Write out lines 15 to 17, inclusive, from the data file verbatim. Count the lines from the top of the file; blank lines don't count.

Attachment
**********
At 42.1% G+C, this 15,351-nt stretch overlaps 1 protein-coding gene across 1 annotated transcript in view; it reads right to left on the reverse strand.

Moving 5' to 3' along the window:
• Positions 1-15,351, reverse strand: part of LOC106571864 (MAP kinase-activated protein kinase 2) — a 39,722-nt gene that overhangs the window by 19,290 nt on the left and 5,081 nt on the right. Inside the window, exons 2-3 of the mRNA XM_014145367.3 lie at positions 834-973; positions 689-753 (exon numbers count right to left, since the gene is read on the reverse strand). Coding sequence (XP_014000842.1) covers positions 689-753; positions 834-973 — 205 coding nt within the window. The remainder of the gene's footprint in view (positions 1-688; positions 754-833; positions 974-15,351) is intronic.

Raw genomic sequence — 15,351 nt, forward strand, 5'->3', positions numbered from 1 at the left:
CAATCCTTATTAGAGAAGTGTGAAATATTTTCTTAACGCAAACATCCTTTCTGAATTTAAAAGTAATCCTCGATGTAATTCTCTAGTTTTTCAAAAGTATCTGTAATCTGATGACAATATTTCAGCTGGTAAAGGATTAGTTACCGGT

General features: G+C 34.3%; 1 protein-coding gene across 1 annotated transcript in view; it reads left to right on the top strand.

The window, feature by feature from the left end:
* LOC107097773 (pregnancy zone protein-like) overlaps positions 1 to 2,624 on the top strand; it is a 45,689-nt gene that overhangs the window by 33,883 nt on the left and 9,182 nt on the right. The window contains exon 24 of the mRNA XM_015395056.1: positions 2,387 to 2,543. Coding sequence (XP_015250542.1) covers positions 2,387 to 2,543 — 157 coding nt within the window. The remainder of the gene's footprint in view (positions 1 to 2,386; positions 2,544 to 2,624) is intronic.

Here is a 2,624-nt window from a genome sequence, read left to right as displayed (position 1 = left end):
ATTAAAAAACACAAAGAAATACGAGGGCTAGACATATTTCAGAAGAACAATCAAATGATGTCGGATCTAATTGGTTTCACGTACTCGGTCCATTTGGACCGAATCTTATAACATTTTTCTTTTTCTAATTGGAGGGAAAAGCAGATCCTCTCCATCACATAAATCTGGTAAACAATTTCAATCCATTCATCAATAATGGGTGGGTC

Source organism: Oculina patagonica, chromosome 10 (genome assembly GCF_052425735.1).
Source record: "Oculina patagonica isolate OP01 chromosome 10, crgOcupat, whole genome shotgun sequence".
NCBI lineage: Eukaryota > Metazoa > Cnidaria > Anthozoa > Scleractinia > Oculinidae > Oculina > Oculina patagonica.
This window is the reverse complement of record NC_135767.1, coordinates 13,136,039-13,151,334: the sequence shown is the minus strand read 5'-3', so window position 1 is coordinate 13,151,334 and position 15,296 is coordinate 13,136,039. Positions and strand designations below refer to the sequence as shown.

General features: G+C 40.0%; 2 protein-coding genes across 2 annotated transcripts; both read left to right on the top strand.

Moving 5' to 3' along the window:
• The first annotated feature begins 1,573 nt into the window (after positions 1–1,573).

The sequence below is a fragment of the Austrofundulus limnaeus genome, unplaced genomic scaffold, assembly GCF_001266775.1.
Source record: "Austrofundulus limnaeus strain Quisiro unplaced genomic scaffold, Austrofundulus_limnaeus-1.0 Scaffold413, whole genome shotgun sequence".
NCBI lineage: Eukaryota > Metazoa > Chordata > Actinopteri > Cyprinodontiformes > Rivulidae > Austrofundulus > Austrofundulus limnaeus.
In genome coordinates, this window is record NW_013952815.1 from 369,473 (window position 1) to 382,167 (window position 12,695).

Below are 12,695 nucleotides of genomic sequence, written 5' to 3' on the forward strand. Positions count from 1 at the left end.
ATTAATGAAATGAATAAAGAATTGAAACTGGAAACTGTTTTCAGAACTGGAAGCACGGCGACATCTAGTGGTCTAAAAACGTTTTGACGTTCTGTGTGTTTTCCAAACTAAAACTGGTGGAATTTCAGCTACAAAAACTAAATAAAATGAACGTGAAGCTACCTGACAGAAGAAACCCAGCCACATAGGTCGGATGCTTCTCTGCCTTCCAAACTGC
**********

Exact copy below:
General features: G+C 40.0%; 2 protein-coding genes across 2 annotated transcripts; both read left to right on the top strand.

Moving 5' to 3' along the window:
• The first annotated feature begins 1,573 nt into the window (after positions 1–1,573).